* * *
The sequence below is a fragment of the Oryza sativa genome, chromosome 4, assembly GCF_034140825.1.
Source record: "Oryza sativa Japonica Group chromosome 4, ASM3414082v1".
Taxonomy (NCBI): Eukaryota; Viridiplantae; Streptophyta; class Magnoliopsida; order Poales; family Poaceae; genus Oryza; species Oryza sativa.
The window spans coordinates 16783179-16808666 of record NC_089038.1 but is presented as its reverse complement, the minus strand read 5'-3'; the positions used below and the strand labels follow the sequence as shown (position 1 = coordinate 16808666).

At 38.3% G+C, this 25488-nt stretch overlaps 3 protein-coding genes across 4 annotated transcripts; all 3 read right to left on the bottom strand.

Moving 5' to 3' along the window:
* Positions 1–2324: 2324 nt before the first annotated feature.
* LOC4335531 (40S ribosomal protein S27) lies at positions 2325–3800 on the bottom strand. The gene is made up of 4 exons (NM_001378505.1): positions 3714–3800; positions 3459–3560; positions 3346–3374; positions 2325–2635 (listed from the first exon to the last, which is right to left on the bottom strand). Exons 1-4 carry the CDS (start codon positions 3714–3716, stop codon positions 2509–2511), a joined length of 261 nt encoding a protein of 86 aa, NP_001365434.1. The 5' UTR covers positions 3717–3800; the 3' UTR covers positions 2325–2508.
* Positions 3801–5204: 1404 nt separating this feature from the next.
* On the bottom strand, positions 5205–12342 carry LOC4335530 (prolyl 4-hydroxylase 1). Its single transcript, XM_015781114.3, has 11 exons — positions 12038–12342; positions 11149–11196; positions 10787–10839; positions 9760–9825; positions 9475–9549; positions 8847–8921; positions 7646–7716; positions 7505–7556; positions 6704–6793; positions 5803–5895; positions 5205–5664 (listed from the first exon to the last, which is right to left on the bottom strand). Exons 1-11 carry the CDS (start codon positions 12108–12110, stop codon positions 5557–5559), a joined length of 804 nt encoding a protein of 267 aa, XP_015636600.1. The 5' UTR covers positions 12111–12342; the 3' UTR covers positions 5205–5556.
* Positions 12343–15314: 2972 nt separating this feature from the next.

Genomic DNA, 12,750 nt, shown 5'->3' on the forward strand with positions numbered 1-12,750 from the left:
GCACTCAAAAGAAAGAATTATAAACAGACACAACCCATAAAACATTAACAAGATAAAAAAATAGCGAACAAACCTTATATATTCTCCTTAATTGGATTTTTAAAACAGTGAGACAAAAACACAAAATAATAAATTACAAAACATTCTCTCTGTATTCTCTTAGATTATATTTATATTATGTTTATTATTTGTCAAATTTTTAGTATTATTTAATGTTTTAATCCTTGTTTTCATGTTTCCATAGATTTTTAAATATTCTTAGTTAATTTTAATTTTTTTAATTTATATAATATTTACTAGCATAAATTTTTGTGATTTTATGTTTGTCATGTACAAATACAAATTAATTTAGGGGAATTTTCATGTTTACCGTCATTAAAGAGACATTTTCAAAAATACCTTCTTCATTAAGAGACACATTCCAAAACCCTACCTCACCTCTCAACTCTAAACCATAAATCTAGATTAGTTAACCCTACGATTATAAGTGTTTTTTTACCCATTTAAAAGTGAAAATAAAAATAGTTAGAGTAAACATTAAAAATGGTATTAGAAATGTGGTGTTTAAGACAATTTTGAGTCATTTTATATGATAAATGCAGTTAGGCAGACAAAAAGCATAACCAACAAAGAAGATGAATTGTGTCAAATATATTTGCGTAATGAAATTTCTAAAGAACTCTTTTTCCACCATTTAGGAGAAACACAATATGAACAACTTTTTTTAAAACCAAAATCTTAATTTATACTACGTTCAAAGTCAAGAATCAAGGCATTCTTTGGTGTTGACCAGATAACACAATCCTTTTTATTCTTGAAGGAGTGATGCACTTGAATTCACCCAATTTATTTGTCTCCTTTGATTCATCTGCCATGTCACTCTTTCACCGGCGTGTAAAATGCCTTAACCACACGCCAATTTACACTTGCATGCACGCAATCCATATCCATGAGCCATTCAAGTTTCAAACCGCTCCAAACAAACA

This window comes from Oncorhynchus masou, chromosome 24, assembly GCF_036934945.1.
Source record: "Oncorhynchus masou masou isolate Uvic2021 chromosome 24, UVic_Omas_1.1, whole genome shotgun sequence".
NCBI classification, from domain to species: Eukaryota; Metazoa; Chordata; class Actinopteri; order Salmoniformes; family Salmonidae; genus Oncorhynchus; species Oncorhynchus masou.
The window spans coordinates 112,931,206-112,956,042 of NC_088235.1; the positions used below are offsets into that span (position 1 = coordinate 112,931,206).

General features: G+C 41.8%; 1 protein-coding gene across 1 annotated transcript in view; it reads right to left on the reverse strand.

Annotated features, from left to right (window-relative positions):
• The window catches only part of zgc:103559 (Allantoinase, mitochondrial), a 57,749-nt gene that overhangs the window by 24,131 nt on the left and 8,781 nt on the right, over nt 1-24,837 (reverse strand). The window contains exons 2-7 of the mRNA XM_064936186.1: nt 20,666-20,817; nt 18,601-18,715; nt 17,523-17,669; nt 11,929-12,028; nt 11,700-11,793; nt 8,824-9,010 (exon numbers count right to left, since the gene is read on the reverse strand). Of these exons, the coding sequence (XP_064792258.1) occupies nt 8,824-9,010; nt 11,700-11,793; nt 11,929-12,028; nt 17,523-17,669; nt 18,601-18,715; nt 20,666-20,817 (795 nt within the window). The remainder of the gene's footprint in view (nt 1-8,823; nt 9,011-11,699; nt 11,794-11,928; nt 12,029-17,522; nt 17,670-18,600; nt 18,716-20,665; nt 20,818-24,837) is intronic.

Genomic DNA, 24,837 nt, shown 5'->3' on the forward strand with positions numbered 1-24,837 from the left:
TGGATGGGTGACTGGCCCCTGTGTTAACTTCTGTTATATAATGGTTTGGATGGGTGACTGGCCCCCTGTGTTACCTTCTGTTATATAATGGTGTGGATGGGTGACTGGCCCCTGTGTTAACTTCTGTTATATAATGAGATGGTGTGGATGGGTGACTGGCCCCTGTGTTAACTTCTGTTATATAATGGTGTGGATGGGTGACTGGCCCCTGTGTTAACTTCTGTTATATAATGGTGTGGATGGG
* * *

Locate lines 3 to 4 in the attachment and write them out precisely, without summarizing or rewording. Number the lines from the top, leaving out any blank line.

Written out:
Taxonomy (NCBI): Eukaryota; Viridiplantae; Streptophyta; class Magnoliopsida; order Poales; family Poaceae; genus Oryza; species Oryza sativa.
The window spans coordinates 16783179-16808666 of record NC_089038.1 but is presented as its reverse complement, the minus strand read 5'-3'; the positions used below and the strand labels follow the sequence as shown (position 1 = coordinate 16808666).